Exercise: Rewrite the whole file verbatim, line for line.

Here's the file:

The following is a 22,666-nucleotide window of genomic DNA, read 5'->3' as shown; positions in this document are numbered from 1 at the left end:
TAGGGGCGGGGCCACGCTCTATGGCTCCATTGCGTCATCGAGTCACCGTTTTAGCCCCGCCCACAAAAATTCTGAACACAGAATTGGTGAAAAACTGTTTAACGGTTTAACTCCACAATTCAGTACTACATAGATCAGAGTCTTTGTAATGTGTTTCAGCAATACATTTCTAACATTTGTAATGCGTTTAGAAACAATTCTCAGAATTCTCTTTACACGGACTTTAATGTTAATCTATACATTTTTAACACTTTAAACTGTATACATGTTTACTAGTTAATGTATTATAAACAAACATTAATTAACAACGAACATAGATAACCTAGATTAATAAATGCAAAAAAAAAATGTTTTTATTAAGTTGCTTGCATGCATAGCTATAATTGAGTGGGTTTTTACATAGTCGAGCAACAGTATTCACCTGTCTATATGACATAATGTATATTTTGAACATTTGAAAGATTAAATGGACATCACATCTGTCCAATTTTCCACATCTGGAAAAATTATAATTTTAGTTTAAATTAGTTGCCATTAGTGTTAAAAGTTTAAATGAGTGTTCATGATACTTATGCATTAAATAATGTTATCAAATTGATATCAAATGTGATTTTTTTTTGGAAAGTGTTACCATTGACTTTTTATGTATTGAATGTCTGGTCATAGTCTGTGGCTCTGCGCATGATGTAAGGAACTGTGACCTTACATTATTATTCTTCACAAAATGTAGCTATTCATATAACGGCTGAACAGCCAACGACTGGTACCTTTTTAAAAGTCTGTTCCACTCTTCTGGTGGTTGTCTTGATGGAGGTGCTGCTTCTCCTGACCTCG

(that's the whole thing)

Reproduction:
The following is a 22,666-nucleotide window of genomic DNA, read 5'->3' as shown; positions in this document are numbered from 1 at the left end:
TAGGGGCGGGGCCACGCTCTATGGCTCCATTGCGTCATCGAGTCACCGTTTTAGCCCCGCCCACAAAAATTCTGAACACAGAATTGGTGAAAAACTGTTTAACGGTTTAACTCCACAATTCAGTACTACATAGATCAGAGTCTTTGTAATGTGTTTCAGCAATACATTTCTAACATTTGTAATGCGTTTAGAAACAATTCTCAGAATTCTCTTTACACGGACTTTAATGTTAATCTATACATTTTTAACACTTTAAACTGTATACATGTTTACTAGTTAATGTATTATAAACAAACATTAATTAACAACGAACATAGATAACCTAGATTAATAAATGCAAAAAAAAAATGTTTTTATTAAGTTGCTTGCATGCATAGCTATAATTGAGTGGGTTTTTACATAGTCGAGCAACAGTATTCACCTGTCTATATGACATAATGTATATTTTGAACATTTGAAAGATTAAATGGACATCACATCTGTCCAATTTTCCACATCTGGAAAAATTATAATTTTAGTTTAAATTAGTTGCCATTAGTGTTAAAAGTTTAAATGAGTGTTCATGATACTTATGCATTAAATAATGTTATCAAATTGATATCAAATGTGATTTTTTTTTGGAAAGTGTTACCATTGACTTTTTATGTATTGAATGTCTGGTCATAGTCTGTGGCTCTGCGCATGATGTAAGGAACTGTGACCTTACATTATTATTCTTCACAAAATGTAGCTATTCATATAACGGCTGAACAGCCAACGACTGGTACCTTTTTAAAAGTCTGTTCCACTCTTCTGGTGGTTGTCTTGATGGAGGTGCTGCTTCTCCTGACCTCG